No, you’re not paying for all those channels you never watch, I’ve said before, and now Alex Tabarrok explains bundling more formally for his MRUniversity course on media economics:
Michael O. Church believes that people are localistic:
We are altruistic to people we consider near to us in genetic, tribal, cultural, or emotional terms. We’re generally indifferent to those we regard at the periphery, favoring the needs of our tribe. Good and evil don’t escape from this localism; they just handle it differently. Good attempts to transcend this localism and (perhaps cautiously) grow the neighborhood of concern: expanding it to all citizens of a polity, then all humans, then all living beings. Evil, not always being egoistic, turns this localism into militancy. Both involve an outside-the-system comprehension of localism that is somewhat rare, leaving most people in an alignment considered neutral. Morally neutral people are best described as weakly good. Assuming they have a strong sense of what good and evil are, they’d prefer to be good, but this preference is not strong and they do not have a burning desire to seek good at personal or localistic risk.
The civility spectrum, between law and chaos, reflects peoples’ biases toward organizations and those who lead them. While lawful good people will oppose an evil society and chaotic good will support a good one, the truth about most societies and organizations is that they are themselves morally neutral, so a person’s civility (bias in favor or against establishment) will influence her tendency to oppose or support power more than the sign-comparison of her and its moral alignments. Lawful people think organizations tend to be better than the people who comprise them; chaotic people think they tend to be worse than the people who make them up. For my part, I’m chaotic, but just slightly. I think that individual people average a C+ on the moral scale (A being good, F being evil) and organizations tend to average a C-. Chaotic bias makes it natural to see corporations as “evil”; in reality, most of them are indifferent profit maximizers.
Interesting enough, software engineering is intrinsically chaotic. Because software requires exact precision, while human communication is inherently ambiguous, large software teams do not perform well. The per-person productivity of a large development team is substantially lower than that of an individual engineer. A team of 10 might be 2-2.5 times as productive as a single engineer. This leads us, as technologists, toward the (chaotic, possibly faulty) assumption that organizations are inherently less than the sum of their parts, because that is clearly true of software engineering teams.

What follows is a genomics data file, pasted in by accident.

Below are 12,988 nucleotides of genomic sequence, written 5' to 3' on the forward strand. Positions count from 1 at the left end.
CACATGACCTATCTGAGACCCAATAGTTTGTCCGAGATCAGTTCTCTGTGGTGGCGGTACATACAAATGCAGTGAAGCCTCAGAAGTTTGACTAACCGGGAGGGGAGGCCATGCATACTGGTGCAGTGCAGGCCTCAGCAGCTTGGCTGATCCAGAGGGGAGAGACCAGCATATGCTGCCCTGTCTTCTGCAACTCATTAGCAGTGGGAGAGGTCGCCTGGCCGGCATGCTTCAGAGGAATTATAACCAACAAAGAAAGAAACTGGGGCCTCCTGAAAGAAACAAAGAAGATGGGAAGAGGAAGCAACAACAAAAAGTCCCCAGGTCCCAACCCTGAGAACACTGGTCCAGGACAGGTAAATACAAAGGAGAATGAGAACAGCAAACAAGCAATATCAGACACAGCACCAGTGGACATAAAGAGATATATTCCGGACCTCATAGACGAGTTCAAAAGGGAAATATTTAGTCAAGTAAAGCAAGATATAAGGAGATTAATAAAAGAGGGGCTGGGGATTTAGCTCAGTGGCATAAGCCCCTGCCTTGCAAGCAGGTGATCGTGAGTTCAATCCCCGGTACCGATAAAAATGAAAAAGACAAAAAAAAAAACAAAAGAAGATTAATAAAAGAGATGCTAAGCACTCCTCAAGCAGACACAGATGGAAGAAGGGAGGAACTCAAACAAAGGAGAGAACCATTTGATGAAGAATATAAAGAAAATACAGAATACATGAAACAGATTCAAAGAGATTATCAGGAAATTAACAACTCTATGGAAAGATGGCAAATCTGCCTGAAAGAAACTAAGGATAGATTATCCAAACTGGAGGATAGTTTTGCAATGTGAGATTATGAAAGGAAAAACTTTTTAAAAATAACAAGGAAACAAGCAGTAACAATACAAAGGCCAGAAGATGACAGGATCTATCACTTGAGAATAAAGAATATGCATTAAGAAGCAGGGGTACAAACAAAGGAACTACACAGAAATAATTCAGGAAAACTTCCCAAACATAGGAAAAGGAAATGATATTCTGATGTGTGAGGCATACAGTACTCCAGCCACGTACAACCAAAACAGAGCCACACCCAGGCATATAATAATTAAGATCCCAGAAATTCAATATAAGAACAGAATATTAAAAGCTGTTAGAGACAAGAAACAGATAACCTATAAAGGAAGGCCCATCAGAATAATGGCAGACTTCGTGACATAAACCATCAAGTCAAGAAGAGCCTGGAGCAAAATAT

Management theorists have questioned human nature, generating two opposite sets of assumptions about the typical employee of a corporation.
Theory X (presumed egoism): employees are intrinsically lazy, selfish, and amoral. If they are not watched, they will steal. If they are not prodded, they will slack. They are not to be trusted. The manager’s job is to intimidate people into getting their work done and not doing things that hurt the company.
Theory Y (presumed altruism): employees are intrinsically motivated and inclined to help the organization. If they are given appropriate work, they’ll do well. The manager’s job is to nurture talent and then get out of people’s way, so they can get work done.
Theory X is socially unacceptable, but a better representative than Y of how business executives actually think. Theory Y is how executives and organizations present their mentality, because it’s more socially acceptable. So which is right? Neither entirely. Theory X is ugly, but it has some virtues. First, it can be, perversely, more egalitarian than Theory Y. Theory X distrusts everyone, including the most talented and best positioned. Executives are no better than worker bees; everyone must be monitored and a bit scared. Theory Y, which is focused on talent and development, requires (non-egalitarian) decisions about whom to develop. Second, Theory X is more tolerant of scaling, because large-scale societies run (by necessity) on X-ish assumptions. To keep a Theory-Y organization intact, you cannot hire before you trust. Only in the technological era (where small groups can deliver massive returns) has it been possible for growth-oriented organizations to hire so selectively as to make Theory-Y organizational policies tenable.
My ideology (e.g. open allocation) might be seen as “extreme Theory Y”, but that’s not because I believe Theory Y is inerrant. It’s not. Reality is somewhere between X and Y. I believe that organizations ought to take the Y-ward direction largely (on this spectrum) for the same reason that archers aim slightly above their targets. With the actual leadership of most organizations tending toward egoism and X-ness, an organization that doesn’t set inflexible, constitutional Theory-Y pillars (for some concerns) is going to suffer a severe X-ward bias. X-ism is tolerable for concave industrial work, but in the convex world, organizations need to be somewhat Theory Y. How X (or Y) should an organization be? There’s actually a very simple and absolutely correct answer here: trust employees with their own time and energy, distrust those who want to control others’. It really is that simple — a rarity in human affairs — and to continue with anything else is moronic. Employees who volunteer to use their own energies toward something they believe will benefit the organization should be trusted to do so; those who exhibit a desire for dominance over others should be deeply distrusted.